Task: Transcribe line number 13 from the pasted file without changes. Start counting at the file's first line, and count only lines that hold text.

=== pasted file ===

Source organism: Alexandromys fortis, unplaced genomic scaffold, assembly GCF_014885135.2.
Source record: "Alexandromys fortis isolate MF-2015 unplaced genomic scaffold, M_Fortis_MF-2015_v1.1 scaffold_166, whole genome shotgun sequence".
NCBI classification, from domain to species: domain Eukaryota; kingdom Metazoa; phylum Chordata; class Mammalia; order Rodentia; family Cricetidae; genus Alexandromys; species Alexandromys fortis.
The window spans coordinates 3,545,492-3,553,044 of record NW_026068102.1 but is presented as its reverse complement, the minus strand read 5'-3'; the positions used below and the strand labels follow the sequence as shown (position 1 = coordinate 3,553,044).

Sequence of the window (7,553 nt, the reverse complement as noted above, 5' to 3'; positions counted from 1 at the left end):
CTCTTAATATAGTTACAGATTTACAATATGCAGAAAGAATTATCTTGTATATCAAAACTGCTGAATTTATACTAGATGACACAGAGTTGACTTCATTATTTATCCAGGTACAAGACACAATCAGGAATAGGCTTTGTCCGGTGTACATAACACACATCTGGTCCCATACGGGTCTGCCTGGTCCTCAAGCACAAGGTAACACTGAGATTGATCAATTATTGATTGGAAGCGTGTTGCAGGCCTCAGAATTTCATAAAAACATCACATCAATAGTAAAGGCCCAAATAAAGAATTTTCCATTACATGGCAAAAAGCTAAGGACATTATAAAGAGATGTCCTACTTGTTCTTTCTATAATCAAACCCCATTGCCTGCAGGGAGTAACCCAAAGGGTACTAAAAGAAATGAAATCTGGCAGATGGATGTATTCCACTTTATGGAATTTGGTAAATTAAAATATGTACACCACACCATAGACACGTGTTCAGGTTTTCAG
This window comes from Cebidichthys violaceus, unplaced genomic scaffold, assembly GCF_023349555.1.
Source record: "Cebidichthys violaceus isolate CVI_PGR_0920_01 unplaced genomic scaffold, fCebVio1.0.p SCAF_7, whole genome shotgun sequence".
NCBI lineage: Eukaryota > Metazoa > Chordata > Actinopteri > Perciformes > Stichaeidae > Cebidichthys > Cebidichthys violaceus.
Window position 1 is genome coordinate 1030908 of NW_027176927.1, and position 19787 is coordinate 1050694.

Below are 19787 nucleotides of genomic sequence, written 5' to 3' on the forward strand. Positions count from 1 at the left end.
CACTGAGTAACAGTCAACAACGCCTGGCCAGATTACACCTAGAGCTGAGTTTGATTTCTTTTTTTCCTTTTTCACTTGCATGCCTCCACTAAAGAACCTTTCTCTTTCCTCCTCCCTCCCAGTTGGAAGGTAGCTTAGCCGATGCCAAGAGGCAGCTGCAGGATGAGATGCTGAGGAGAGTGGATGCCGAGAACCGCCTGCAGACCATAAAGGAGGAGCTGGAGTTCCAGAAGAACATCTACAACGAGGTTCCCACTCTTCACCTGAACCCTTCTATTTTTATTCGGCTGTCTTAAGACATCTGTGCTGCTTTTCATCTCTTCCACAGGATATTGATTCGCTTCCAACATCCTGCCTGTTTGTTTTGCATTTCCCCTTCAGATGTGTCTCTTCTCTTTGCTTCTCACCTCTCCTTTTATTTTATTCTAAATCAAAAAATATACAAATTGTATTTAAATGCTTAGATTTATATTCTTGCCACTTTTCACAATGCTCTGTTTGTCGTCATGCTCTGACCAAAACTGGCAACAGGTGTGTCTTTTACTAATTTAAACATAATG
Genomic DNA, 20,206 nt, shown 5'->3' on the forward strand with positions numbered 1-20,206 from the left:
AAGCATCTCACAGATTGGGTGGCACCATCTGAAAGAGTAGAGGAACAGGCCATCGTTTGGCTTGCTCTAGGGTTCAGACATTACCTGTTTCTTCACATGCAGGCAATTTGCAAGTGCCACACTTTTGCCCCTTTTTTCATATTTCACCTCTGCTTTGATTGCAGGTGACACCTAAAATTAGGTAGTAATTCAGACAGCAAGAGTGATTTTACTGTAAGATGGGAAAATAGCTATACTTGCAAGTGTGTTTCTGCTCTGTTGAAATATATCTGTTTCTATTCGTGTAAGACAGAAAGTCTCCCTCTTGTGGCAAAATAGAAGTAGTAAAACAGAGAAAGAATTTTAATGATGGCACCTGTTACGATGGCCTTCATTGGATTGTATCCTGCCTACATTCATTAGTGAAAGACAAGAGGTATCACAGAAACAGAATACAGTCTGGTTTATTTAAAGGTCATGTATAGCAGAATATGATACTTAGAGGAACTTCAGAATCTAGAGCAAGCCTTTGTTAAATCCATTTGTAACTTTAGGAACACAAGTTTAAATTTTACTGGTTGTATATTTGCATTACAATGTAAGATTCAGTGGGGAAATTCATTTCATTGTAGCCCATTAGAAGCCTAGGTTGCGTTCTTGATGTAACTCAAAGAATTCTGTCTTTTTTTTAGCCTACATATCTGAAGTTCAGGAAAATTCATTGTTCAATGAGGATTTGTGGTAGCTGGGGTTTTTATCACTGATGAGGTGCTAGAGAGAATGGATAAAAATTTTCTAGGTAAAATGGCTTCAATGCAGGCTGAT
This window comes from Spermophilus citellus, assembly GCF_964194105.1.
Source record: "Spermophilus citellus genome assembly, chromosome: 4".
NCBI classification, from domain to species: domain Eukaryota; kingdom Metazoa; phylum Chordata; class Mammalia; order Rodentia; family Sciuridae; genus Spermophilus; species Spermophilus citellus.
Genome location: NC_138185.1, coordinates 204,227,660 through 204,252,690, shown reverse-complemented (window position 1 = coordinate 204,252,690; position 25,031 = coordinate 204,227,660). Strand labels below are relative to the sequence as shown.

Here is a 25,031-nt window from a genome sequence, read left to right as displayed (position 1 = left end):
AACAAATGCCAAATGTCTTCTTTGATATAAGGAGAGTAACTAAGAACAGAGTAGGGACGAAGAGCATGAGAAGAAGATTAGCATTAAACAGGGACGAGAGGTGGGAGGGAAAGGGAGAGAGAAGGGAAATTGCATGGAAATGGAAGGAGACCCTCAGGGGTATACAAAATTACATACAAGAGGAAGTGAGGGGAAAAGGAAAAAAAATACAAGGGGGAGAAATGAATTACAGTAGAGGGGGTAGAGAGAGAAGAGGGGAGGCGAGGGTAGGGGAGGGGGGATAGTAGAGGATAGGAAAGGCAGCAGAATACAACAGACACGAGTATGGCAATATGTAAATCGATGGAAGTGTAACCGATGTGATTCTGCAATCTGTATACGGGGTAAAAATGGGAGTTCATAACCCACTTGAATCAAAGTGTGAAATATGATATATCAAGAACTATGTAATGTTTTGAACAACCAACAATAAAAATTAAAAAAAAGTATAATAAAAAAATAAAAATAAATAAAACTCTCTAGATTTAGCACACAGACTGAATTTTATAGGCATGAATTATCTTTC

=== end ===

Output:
Genomic DNA, 20,206 nt, shown 5'->3' on the forward strand with positions numbered 1-20,206 from the left: